Conclusions: Laparoscopic TPC-IPAA is feasible in acute as well as non-acute setting in patients needing surgical management of ulcerative colitis.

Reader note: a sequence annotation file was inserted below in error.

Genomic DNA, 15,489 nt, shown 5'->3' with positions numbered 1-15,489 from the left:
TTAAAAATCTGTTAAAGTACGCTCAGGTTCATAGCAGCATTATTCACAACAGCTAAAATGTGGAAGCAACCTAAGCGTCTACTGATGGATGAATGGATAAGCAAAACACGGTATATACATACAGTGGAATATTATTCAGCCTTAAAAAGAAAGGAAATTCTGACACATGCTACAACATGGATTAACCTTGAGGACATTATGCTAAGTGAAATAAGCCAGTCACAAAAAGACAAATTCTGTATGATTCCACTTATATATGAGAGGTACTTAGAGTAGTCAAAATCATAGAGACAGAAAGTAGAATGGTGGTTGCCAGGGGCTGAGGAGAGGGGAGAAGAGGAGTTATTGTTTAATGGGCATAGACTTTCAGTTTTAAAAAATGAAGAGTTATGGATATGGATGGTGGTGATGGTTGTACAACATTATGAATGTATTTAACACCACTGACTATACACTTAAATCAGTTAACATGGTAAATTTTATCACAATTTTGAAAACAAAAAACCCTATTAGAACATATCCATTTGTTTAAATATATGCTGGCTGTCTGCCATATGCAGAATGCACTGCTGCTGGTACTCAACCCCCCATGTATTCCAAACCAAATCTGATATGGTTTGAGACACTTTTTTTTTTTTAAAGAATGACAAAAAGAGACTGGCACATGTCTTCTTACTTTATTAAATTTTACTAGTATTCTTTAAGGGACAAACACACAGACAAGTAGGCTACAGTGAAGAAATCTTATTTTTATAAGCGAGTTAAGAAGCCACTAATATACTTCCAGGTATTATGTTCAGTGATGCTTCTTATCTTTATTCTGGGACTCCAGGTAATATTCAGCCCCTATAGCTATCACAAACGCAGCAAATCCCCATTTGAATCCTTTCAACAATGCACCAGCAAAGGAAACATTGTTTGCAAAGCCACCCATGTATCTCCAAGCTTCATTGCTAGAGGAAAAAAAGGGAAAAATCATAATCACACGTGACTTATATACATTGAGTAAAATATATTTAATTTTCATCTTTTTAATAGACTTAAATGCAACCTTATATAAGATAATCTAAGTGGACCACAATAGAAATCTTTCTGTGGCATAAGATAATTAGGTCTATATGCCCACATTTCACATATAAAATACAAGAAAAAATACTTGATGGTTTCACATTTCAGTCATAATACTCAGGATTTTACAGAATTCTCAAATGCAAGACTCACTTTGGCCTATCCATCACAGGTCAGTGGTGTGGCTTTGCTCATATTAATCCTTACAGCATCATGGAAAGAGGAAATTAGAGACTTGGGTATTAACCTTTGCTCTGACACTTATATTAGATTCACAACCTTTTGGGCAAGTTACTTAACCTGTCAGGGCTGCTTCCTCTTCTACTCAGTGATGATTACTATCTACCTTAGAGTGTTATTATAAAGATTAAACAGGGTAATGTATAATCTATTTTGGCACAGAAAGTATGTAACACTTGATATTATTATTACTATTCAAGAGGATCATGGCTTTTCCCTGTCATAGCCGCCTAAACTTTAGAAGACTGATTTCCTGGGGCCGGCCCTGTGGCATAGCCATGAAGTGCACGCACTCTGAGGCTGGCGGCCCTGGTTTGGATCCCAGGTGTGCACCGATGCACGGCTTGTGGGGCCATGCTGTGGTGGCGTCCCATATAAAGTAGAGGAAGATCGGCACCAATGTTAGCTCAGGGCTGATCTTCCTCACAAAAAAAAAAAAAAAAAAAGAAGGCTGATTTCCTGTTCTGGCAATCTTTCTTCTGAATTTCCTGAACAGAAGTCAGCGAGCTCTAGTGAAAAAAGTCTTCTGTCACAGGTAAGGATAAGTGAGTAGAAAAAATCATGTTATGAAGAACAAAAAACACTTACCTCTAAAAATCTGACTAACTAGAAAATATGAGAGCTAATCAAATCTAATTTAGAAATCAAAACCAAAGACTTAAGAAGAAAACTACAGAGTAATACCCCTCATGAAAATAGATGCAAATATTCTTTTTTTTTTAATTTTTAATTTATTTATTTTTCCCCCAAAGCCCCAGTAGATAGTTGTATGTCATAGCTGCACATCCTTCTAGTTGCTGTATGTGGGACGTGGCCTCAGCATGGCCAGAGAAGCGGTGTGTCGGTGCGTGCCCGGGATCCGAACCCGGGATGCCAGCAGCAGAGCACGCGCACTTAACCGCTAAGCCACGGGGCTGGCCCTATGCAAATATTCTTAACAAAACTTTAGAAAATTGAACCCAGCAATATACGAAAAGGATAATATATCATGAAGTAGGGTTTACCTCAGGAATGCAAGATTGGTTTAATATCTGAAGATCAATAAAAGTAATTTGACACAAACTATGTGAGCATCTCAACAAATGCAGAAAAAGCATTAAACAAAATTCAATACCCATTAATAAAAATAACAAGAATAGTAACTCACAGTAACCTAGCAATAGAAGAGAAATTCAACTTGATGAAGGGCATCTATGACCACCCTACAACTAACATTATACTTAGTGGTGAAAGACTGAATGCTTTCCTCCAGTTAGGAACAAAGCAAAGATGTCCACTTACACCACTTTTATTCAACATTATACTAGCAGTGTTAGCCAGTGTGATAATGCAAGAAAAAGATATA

No MeSH data available.


Related in: MedlinePlus

Pouch anal anastomosis completed
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Figure 6: Pouch anal anastomosis completed